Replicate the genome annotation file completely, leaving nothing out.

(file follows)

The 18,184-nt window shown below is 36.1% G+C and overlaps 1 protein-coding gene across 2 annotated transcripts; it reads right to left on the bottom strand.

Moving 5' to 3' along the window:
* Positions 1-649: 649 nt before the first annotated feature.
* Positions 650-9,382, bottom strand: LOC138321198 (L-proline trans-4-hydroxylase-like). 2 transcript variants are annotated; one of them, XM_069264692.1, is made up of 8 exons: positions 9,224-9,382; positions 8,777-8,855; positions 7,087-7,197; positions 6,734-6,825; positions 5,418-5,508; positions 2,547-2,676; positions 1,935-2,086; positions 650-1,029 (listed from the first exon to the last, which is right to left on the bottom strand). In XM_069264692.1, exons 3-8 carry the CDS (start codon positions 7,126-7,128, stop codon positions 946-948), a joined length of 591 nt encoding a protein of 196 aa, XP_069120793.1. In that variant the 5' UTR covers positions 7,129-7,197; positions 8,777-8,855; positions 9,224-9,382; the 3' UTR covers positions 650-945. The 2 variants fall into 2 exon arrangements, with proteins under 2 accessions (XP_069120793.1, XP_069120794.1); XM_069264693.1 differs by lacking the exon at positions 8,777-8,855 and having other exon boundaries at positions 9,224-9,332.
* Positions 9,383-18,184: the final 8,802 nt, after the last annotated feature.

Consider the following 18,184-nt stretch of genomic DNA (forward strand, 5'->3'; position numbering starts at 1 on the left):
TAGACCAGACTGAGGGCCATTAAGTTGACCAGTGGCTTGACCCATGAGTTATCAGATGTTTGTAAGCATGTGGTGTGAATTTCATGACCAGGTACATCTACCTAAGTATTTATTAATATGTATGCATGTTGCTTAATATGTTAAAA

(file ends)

The 18,184-nt window shown below is 36.1% G+C and overlaps 1 protein-coding gene across 2 annotated transcripts; it reads right to left on the bottom strand.

Moving 5' to 3' along the window:
* Positions 1-649: 649 nt before the first annotated feature.
* Positions 650-9,382, bottom strand: LOC138321198 (L-proline trans-4-hydroxylase-like). 2 transcript variants are annotated; one of them, XM_069264692.1, is made up of 8 exons: positions 9,224-9,382; positions 8,777-8,855; positions 7,087-7,197; positions 6,734-6,825; positions 5,418-5,508; positions 2,547-2,676; positions 1,935-2,086; positions 650-1,029 (listed from the first exon to the last, which is right to left on the bottom strand). In XM_069264692.1, exons 3-8 carry the CDS (start codon positions 7,126-7,128, stop codon positions 946-948), a joined length of 591 nt encoding a protein of 196 aa, XP_069120793.1. In that variant the 5' UTR covers positions 7,129-7,197; positions 8,777-8,855; positions 9,224-9,382; the 3' UTR covers positions 650-945. The 2 variants fall into 2 exon arrangements, with proteins under 2 accessions (XP_069120793.1, XP_069120794.1); XM_069264693.1 differs by lacking the exon at positions 8,777-8,855 and having other exon boundaries at positions 9,224-9,332.
* Positions 9,383-18,184: the final 8,802 nt, after the last annotated feature.

Consider the following 18,184-nt stretch of genomic DNA (forward strand, 5'->3'; position numbering starts at 1 on the left):
TAGACCAGACTGAGGGCCATTAAGTTGACCAGTGGCTTGACCCATGAGTTATCAGATGTTTGTAAGCATGTGGTGTGAATTTCATGACCAGGTACATCTACCTAAGTATTTATTAATATGTATGCATGTTGCTTAATATGTTAAAA